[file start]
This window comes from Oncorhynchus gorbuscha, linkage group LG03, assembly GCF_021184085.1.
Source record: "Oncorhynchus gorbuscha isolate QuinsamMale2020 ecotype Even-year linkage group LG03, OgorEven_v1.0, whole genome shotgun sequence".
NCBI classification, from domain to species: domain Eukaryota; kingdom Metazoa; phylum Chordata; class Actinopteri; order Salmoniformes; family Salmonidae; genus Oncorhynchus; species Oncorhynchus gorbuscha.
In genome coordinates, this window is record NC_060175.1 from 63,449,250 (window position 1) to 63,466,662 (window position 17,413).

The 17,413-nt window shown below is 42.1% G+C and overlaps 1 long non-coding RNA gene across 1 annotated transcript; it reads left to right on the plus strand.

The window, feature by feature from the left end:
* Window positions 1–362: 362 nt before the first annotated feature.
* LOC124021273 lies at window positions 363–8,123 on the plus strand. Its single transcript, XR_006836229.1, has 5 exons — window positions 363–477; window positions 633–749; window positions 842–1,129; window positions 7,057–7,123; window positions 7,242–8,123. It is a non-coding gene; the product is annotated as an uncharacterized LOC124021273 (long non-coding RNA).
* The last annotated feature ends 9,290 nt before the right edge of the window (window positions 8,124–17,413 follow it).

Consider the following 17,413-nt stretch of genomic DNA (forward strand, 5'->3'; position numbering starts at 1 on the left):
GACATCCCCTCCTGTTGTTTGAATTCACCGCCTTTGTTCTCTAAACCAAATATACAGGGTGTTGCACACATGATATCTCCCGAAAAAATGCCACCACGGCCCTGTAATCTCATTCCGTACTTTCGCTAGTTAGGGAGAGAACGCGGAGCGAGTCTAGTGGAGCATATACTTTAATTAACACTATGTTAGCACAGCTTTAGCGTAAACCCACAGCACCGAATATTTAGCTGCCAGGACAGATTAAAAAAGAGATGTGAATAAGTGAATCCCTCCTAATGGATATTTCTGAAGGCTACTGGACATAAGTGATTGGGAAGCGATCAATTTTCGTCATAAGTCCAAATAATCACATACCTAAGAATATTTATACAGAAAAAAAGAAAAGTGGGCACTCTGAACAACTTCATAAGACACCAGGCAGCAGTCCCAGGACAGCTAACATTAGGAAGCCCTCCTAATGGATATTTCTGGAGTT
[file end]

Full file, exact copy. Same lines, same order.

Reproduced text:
This window comes from Oncorhynchus gorbuscha, linkage group LG03, assembly GCF_021184085.1.
Source record: "Oncorhynchus gorbuscha isolate QuinsamMale2020 ecotype Even-year linkage group LG03, OgorEven_v1.0, whole genome shotgun sequence".
NCBI classification, from domain to species: domain Eukaryota; kingdom Metazoa; phylum Chordata; class Actinopteri; order Salmoniformes; family Salmonidae; genus Oncorhynchus; species Oncorhynchus gorbuscha.
In genome coordinates, this window is record NC_060175.1 from 63,449,250 (window position 1) to 63,466,662 (window position 17,413).

The 17,413-nt window shown below is 42.1% G+C and overlaps 1 long non-coding RNA gene across 1 annotated transcript; it reads left to right on the plus strand.

The window, feature by feature from the left end:
* Window positions 1–362: 362 nt before the first annotated feature.
* LOC124021273 lies at window positions 363–8,123 on the plus strand. Its single transcript, XR_006836229.1, has 5 exons — window positions 363–477; window positions 633–749; window positions 842–1,129; window positions 7,057–7,123; window positions 7,242–8,123. It is a non-coding gene; the product is annotated as an uncharacterized LOC124021273 (long non-coding RNA).
* The last annotated feature ends 9,290 nt before the right edge of the window (window positions 8,124–17,413 follow it).

Consider the following 17,413-nt stretch of genomic DNA (forward strand, 5'->3'; position numbering starts at 1 on the left):
GACATCCCCTCCTGTTGTTTGAATTCACCGCCTTTGTTCTCTAAACCAAATATACAGGGTGTTGCACACATGATATCTCCCGAAAAAATGCCACCACGGCCCTGTAATCTCATTCCGTACTTTCGCTAGTTAGGGAGAGAACGCGGAGCGAGTCTAGTGGAGCATATACTTTAATTAACACTATGTTAGCACAGCTTTAGCGTAAACCCACAGCACCGAATATTTAGCTGCCAGGACAGATTAAAAAAGAGATGTGAATAAGTGAATCCCTCCTAATGGATATTTCTGAAGGCTACTGGACATAAGTGATTGGGAAGCGATCAATTTTCGTCATAAGTCCAAATAATCACATACCTAAGAATATTTATACAGAAAAAAAGAAAAGTGGGCACTCTGAACAACTTCATAAGACACCAGGCAGCAGTCCCAGGACAGCTAACATTAGGAAGCCCTCCTAATGGATATTTCTGGAGTT